Special access for Pacific workers was a long time coming, having to overturn Oz obstacles including political taboos, bureaucratic resistance, union scepticism and the non-discriminatory immigration policy. Starting with a pilot scheme in 2009, the door was slowly pushed ajar so islanders do farm picking jobs (the Seasonal Worker Program) or work for extended periods (the Pacific Labour Scheme).

From next month, the two programs become one, as Canberra promises ‘streamlining and strengthening’ under the Pacific Australia Labor Mobility (PALM) scheme. Stronger worker protection is pledged to answer the criticism that too often islanders are treated as a form of indentured labor or modern-day ‘slaves’.

The joint statement from the foreign minister and minister for aid and the Pacific promises:

The PALM scheme will remain uncapped, and demand driven. It will be the primary means of filling unskilled to semi-skilled workforce shortages in rural and regional Australia, with more than 55,000 Pacific and Timorese workers approved and ready to take up jobs in agriculture, meat processing, the care sectors, hospitality and tourism, and other sectors.

Making PALM the ‘primary’ scheme puts South Pacific workers at the front of the queue, ahead of workers from Southeast Asia arriving under the parallel Australian agriculture visas.

The bureaucratic shift that excited Canberra is that PALM will now be managed by the Department of Foreign Affairs and Trade instead of the Department of Employment.

The responsibility means DFAT’s true or functional title, Stephen Howes and Evie Sharman observe, becomes the Department of Foreign Affairs, Trade, Aid and Labor Mobility.

Howes and Sharman argue that the department grabbed PALM for the same reason it took over administration of the agricultural visas—to ensure that promised ‘primacy’ for South Pacific workers:

While it might be unusual for a foreign affairs department to be running migration programs, it’s not necessarily a bad thing. In the past, Australia looked at the Pacific too much through an aid lens. One certainly can’t say that any more. More labour mobility is a far better offer for the Pacific than more aid.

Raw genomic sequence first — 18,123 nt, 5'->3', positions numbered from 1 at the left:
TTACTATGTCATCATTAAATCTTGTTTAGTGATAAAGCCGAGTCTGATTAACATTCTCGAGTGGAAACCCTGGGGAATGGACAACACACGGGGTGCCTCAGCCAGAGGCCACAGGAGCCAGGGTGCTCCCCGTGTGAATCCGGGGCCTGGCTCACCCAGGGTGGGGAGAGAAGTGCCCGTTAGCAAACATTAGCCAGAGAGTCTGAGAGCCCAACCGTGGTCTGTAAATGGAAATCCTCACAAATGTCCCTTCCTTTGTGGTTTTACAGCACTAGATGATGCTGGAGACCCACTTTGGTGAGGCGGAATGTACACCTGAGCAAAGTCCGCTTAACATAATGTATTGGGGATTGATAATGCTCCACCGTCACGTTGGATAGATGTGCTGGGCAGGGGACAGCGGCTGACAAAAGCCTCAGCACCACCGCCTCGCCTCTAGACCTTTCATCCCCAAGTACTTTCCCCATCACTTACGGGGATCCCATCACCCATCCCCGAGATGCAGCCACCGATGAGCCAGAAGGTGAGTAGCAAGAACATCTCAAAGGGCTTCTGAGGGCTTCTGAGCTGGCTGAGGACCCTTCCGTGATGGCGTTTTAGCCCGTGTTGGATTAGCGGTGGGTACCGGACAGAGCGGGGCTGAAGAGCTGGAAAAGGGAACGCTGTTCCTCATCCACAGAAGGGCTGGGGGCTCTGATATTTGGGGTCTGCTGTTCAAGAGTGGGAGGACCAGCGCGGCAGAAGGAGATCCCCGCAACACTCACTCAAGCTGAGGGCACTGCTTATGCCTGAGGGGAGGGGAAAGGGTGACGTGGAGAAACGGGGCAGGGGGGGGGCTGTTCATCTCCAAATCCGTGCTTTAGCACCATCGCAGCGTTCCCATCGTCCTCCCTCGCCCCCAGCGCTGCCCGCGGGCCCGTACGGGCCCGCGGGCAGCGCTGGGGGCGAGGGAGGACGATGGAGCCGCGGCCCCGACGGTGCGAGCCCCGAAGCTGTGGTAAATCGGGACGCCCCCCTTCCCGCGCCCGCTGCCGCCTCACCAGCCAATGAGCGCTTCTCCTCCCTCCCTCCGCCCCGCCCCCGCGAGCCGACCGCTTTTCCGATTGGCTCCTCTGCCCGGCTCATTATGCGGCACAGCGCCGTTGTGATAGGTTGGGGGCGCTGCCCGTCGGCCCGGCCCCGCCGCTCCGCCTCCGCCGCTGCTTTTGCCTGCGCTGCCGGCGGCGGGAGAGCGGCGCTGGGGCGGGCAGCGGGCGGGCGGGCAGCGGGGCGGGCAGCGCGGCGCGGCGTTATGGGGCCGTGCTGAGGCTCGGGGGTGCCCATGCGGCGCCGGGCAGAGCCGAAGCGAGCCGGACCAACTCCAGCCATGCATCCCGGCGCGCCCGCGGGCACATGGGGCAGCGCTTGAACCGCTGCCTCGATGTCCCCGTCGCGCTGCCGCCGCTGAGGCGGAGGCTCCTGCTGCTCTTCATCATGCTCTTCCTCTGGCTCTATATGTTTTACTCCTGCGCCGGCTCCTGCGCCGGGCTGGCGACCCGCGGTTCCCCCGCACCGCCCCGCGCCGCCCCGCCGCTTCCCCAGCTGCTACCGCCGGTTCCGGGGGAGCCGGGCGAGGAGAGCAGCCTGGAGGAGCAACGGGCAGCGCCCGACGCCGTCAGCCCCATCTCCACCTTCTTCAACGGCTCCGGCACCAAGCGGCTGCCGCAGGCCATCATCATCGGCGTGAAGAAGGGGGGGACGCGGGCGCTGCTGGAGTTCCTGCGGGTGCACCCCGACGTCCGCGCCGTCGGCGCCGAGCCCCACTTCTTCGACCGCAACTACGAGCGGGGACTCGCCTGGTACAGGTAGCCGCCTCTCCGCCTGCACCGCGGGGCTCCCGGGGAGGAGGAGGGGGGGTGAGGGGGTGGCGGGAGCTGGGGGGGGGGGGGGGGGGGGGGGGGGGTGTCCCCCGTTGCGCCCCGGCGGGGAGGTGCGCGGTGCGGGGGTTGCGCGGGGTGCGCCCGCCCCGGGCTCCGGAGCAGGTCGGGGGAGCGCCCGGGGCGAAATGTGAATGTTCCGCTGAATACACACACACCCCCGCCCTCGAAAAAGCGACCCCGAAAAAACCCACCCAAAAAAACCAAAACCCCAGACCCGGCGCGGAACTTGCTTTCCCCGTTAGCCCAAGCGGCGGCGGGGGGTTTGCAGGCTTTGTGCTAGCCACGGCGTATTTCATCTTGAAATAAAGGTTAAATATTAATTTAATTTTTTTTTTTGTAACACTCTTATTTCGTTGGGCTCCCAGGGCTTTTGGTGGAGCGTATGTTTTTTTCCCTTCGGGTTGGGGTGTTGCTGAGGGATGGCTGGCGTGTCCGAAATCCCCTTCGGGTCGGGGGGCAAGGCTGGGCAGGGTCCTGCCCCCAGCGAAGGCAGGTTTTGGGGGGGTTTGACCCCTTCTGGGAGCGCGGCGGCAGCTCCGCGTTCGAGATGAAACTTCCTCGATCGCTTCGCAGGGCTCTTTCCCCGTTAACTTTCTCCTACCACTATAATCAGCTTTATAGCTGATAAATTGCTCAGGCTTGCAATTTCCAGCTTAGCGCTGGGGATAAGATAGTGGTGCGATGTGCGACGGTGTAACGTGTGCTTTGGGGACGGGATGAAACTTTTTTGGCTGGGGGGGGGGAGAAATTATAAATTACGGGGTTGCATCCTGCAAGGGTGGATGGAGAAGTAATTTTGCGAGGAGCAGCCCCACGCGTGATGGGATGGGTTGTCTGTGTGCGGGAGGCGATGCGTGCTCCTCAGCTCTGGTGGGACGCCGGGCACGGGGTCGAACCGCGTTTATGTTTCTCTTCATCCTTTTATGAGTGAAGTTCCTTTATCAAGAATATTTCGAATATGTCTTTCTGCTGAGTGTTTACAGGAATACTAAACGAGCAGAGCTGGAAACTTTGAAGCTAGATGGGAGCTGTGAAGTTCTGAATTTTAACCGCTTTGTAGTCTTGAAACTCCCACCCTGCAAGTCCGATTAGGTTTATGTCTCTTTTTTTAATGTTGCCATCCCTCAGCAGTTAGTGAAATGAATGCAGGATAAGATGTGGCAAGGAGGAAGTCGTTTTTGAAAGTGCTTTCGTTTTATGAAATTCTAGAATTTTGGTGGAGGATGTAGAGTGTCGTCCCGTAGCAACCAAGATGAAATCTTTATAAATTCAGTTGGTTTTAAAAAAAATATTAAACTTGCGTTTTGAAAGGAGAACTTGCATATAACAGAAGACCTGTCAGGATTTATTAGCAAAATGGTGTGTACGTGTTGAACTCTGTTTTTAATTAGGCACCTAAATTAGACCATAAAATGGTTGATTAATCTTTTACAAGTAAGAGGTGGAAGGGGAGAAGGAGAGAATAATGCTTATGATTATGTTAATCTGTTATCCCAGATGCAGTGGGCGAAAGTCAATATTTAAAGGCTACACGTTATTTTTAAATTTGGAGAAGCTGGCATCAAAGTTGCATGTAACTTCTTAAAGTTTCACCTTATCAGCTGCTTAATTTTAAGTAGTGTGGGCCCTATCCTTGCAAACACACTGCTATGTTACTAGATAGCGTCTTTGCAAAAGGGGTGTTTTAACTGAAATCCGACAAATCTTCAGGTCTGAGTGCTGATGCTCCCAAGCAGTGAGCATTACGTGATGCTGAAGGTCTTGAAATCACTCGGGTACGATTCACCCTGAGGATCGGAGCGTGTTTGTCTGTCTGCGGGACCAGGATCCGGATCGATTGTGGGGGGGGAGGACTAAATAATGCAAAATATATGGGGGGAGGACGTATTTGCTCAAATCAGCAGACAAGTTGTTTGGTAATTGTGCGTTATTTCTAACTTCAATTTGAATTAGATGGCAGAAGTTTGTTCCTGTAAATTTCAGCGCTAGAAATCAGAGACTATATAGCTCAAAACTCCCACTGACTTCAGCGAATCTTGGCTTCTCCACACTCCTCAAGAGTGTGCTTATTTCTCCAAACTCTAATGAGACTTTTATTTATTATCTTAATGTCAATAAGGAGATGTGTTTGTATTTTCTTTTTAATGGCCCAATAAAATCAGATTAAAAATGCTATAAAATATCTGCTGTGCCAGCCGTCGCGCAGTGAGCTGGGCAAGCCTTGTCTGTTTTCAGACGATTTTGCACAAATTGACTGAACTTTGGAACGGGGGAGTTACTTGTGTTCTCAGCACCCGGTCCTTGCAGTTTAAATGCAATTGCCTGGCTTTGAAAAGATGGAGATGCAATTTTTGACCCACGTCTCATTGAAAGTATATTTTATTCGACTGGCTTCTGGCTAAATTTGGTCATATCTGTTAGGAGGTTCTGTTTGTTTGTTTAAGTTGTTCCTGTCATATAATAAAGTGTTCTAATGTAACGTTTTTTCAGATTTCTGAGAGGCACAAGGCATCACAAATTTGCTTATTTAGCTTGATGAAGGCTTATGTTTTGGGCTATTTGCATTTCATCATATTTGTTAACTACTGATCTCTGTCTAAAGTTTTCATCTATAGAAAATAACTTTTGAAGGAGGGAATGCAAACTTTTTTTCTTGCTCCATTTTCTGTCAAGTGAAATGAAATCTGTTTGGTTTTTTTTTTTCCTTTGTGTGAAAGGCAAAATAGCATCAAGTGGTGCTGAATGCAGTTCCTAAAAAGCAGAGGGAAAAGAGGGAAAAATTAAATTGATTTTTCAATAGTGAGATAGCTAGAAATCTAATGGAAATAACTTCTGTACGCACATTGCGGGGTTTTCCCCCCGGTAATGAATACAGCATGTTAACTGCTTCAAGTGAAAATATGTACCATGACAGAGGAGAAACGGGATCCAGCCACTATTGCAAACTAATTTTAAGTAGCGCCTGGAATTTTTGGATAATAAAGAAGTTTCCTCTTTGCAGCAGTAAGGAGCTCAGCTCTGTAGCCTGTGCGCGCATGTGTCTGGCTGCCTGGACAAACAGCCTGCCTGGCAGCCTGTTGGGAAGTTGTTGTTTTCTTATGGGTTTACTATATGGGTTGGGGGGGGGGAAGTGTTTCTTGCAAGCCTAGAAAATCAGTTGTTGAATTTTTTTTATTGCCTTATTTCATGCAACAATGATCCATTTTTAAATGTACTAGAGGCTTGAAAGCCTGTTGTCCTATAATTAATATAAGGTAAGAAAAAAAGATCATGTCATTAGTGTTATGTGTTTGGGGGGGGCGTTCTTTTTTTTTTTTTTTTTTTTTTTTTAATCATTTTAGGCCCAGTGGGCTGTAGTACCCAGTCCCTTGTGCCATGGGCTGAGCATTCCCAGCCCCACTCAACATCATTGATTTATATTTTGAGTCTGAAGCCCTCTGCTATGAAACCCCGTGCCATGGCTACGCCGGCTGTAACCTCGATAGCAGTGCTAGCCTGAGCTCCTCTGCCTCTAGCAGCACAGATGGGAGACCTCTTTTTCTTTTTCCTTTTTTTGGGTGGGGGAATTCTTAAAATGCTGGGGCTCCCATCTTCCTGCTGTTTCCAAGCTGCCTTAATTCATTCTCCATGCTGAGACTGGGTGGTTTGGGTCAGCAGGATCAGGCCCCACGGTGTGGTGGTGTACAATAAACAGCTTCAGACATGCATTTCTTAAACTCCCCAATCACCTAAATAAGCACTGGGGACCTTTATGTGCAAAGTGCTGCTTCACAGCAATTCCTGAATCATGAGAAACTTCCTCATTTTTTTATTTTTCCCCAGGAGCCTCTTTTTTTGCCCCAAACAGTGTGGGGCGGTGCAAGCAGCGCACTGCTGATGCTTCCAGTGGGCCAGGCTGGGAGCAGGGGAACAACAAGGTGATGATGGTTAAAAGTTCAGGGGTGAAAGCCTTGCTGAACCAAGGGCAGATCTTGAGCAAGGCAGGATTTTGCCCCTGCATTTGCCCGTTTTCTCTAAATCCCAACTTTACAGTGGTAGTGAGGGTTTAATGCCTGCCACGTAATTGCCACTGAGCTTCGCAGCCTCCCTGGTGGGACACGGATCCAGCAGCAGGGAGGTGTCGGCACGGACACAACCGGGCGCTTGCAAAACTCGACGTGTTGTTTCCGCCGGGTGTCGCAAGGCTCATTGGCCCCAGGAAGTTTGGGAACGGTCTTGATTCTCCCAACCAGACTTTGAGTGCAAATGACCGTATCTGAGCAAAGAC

DFAT will ensure primacy for Pacific workers, and that should benefit Melanesia where most islanders live.

Australia’s abiding interests in the South Pacific rest on a set of subregional foundations. Add to that the geopolitical truth that the US will always be there for Micronesia, just as New Zealand will be there for Polynesia and we should be for Melanesia.

The growth in our thinking about Pacific workers must be matched in areas such as education. The invaluable Devpolicy Blog (from the Development Policy Centre at the Australian National University) has gathered the figures to show the low number of South Pacific students studying in Australia, highlighting ‘a major gap’ in Australia’s relations with the islands. Indeed, more gaps to be bridged.

Australia’s policy offer to the South Pacific is economic and security integration. Letting in Pacific people is the logical centerpiece of integration in the decades ahead; Canberra understands the logic while inching towards the action.

Opening to Melanesia will help with those fundamental indicators: life expectancy, child mortality, literacy, education and employment.

The needs of our First Nations peoples and of the peoples of Melanesia are distinctly different issues that rhyme. A deeply domestic matter can sometimes find echoes in the demands of foreign policy.

Getting it right with our own peoples will improve the chance to get it right with the peoples of our arc. As we close the gaps, we can also open the door.